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Old 02-13-2020, 11:49 PM   #14
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My 2012 Popular 190 has the rpm readout (aling with tire pressure, trip odometers, etc). Switching to manual, using the paddle shifters, watching the rpm and not tapping the brakes constantly solved the problem.
Suggest practicing this, as it can be scary in real time.
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Old 02-14-2020, 02:26 AM   #15
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This is a big problem with the mid-2000 210's. There has been a lot written about the shimmy problem. Downshifting and really slowing down helps but does not solve the problem. My solution for my 2007 210V was to replace the rotors with slotted rotors and heavy duty brake pads. This was down in early 2013 at 51,000 miles. I now have 135,000 miles on the vehicle and have been through many mountainous roads in the four corners area, the northwest and the east coast National Parks without any shimmy problems. I still downshift going down hills, check the front end alignment about every 15,000 miles and have the tires rotated every 6-7500 miles. I have been told that the shimmy problem develops because the rotors heat up and warp slightly. Hope this helps.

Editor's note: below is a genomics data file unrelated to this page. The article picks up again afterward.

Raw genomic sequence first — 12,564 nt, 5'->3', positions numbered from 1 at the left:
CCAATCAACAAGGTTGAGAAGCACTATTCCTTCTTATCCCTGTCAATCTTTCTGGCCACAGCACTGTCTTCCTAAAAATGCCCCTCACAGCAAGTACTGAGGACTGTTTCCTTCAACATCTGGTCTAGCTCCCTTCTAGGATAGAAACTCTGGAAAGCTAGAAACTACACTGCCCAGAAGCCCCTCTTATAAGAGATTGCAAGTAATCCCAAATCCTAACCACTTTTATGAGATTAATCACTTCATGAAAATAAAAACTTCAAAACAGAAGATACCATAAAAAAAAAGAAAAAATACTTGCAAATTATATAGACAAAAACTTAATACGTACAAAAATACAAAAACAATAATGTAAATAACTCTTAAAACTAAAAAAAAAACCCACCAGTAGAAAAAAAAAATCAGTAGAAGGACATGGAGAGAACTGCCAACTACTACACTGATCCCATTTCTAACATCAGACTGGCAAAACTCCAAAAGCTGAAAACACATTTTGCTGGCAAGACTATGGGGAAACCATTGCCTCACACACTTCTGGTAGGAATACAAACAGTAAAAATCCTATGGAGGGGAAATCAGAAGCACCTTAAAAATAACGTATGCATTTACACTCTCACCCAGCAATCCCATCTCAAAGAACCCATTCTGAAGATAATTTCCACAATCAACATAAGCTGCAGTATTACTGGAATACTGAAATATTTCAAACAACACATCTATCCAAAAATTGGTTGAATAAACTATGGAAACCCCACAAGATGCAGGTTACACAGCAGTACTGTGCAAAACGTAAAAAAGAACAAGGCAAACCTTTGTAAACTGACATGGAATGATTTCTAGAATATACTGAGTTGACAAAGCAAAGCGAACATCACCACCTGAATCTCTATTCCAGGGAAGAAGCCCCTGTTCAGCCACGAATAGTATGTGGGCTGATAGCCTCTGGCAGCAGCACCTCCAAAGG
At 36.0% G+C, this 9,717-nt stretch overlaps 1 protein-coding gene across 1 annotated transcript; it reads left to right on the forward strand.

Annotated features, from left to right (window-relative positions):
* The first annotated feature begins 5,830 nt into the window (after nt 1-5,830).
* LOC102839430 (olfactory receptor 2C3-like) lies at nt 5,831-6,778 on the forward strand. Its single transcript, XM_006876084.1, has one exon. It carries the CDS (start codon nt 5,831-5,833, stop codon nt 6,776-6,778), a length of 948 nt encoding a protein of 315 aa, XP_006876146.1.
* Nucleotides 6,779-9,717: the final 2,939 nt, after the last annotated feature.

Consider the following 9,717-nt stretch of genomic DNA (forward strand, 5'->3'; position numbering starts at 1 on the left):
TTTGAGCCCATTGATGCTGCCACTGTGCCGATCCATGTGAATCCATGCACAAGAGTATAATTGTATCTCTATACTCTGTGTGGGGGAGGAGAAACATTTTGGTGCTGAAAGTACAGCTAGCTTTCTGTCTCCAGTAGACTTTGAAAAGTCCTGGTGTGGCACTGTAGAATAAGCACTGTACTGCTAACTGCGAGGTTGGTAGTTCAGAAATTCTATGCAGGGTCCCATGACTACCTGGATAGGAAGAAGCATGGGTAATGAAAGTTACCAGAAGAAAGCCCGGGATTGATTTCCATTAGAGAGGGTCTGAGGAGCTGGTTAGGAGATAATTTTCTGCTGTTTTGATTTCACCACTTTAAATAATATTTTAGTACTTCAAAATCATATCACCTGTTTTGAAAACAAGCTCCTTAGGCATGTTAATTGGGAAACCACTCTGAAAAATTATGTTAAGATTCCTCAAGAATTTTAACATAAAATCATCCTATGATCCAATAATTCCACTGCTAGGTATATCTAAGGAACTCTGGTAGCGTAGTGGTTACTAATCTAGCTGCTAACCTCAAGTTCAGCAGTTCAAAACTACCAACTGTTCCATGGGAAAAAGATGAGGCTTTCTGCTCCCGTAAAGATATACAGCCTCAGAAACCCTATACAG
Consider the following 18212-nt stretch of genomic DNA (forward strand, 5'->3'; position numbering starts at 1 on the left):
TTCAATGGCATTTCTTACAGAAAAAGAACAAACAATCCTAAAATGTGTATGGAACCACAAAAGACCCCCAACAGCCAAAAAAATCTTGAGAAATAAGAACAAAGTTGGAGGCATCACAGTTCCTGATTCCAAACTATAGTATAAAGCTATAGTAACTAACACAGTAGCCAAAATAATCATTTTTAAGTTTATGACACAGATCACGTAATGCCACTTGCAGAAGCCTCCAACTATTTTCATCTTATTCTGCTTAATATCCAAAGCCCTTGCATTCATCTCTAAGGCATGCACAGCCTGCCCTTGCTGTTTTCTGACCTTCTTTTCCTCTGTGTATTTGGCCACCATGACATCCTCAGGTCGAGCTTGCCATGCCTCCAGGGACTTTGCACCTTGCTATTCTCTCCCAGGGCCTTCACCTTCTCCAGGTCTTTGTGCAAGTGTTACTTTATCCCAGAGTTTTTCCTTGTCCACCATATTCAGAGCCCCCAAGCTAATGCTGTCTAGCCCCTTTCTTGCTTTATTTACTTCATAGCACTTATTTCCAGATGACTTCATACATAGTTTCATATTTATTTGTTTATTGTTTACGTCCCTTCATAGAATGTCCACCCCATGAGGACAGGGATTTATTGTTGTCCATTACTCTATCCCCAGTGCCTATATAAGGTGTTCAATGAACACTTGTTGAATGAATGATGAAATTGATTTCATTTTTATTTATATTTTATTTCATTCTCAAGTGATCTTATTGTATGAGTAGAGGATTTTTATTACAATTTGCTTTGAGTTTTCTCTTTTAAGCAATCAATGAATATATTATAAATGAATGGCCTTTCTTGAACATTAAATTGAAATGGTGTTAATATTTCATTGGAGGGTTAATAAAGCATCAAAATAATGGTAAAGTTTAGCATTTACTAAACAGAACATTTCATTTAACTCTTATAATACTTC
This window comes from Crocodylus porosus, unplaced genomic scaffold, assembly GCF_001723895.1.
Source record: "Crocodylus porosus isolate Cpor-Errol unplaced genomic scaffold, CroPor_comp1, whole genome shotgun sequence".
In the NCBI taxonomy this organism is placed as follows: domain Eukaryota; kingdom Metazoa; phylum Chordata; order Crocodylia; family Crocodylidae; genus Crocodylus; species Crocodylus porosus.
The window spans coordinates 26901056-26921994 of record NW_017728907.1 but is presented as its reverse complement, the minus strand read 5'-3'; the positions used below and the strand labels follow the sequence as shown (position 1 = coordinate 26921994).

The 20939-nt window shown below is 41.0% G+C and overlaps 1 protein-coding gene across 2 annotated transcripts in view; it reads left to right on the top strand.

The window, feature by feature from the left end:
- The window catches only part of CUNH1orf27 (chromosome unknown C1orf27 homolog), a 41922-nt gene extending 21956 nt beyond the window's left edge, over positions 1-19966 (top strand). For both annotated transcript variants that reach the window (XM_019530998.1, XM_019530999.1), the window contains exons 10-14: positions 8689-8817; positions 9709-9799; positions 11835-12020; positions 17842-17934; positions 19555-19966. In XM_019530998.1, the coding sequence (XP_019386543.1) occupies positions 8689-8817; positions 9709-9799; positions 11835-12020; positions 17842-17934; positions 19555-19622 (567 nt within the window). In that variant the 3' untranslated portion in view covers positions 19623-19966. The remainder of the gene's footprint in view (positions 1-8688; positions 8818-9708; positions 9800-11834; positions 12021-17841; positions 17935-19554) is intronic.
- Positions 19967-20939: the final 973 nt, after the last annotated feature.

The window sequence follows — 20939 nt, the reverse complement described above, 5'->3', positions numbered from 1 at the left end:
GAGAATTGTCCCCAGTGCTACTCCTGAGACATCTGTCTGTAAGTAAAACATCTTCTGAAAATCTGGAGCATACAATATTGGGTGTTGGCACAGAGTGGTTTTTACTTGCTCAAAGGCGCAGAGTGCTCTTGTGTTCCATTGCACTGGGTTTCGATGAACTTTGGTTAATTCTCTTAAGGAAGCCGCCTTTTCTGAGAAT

Steve Provost, Newberry, FL
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Old 02-15-2020, 06:29 PM   #16
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Originally Posted by roadbiker1 View Post
New owner of 2008 RT210P, brakes fine around town but after a long downhill (geared down 1 notch, using the brakes conservatively), developed severe shutter and front end shake. Later on the flat, normal braking.
Can rotors warp with heat, then revert? Is this common? Would aftermarket rotors and pads solve this? All suggestions welcome, thanks.
We had the exact same problem that you are describing on our 2007 RT170P. Super scary when it happened the first time. The brakes always seemed soft to me when we first bought it. After getting the brakes serviced, we did notice a difference during general driving around town. We didn't get a chance to test it on a steep downhill as we sold the vehicle prior to the next trip.